Is My Kid A Brat?
No One Said Parenting Is Easy
There is always a fine line between a small child being cute around other adults and actually being sassy and talking back. When that continues it could be that the ‘well behaved child age’ really isn’t appearing. You got past the terrible twos and the troublesome threes. You aren’t in the tween/teen years. Yet there is this little human being that still says things like, “No, I don’t want to and you can’t make me.” What are the options? Especially in public or a crowd. Sometimes we need to take a step or two back and access the situation, our parenting and the rules of the household.
Strengthen Communications With Your Child
It is important to sit and talk where there isn’t a fight escalating. Friendly chat about friends, events on the calendar, party planning. Even small things like ‘what do you want for dinner tonight?’ Having time one-on-one with your child(ren) gives some private alone time. This does not need to be a fancy dinner, $100 spent at a toy store or a boring trip to the grocery store. It can be as simple as sitting in the backyard enjoying the birds outside. Taking a 10-15 minute walk around the neighborhood. Making cookies together.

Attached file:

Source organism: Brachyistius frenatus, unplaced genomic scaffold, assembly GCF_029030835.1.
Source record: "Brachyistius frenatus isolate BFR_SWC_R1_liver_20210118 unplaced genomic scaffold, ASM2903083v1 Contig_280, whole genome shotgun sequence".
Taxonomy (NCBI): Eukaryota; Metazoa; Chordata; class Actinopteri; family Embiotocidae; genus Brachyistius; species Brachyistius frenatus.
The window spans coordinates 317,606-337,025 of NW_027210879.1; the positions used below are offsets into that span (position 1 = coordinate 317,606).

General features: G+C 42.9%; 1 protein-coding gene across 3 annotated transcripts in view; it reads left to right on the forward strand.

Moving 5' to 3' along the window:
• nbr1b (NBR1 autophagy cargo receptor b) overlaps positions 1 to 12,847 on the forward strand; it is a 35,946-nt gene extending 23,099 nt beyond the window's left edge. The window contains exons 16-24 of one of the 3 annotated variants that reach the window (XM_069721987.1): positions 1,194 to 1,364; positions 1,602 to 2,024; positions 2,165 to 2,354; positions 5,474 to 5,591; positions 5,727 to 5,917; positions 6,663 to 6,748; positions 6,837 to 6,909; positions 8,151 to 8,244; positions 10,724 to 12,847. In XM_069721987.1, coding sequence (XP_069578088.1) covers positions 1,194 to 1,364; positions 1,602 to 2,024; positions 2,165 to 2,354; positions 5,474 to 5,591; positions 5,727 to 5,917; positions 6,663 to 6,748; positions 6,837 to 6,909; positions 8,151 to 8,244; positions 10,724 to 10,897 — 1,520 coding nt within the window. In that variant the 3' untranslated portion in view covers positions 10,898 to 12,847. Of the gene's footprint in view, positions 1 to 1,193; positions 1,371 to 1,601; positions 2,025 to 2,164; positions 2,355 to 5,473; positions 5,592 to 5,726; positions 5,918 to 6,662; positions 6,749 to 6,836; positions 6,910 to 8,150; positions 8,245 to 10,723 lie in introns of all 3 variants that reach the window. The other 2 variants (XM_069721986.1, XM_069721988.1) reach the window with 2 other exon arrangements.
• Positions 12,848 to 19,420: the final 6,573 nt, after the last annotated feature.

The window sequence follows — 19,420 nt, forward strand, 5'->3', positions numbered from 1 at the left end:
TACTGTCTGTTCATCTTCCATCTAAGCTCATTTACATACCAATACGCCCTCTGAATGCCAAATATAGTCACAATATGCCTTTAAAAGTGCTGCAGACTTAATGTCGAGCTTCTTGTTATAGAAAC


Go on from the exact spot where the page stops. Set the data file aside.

This is important for everyone. When someone says something, repeat it back, asking a question about what they said, validating that you heard them. Example: “I am so mad. My sister took my hairbrush to a sleepover and left it there. She does not respect my property.” A good reply might be something like, “So you are upset that she does not respect your belongings?”
Rules of the HouseHold
It is important to make rules and stick to them. This can be discussed together, with the parent making the final decision. Do a online search for ‘classroom rules’ and adapt them for a start. Make sure they are short and easy to understand. A list with 5-10 rules is sufficient. With this list also needs to be consequences if they rules are not followed. For my household there is the problem if me nagging my son 4-5-6 times to do something that takes a few minutes to complete. Me, “Please unload the dishwasher.” Son, “Okay, one minute.” Hours and hours can pass. He’ll keep repeating his ‘hang on’ comments. It escalated of him being annoyed that I’m nagging him and me upset because he does not obey when I instruct him to do something. Now we have a rule for that. He needs to listen and has a short, specific amount of time to have the job done or I take away his cell phone for one hour.
Need Outside Help?
Never underestimate the wisdom and experience of a good counselor or therapist. They are an objective outside voice, have years of training and can often help repair relationships. Counseling does not need to be a lifelong commitment but can be something for a few months to help a parent get back on track and learn new skills in parenting and communication.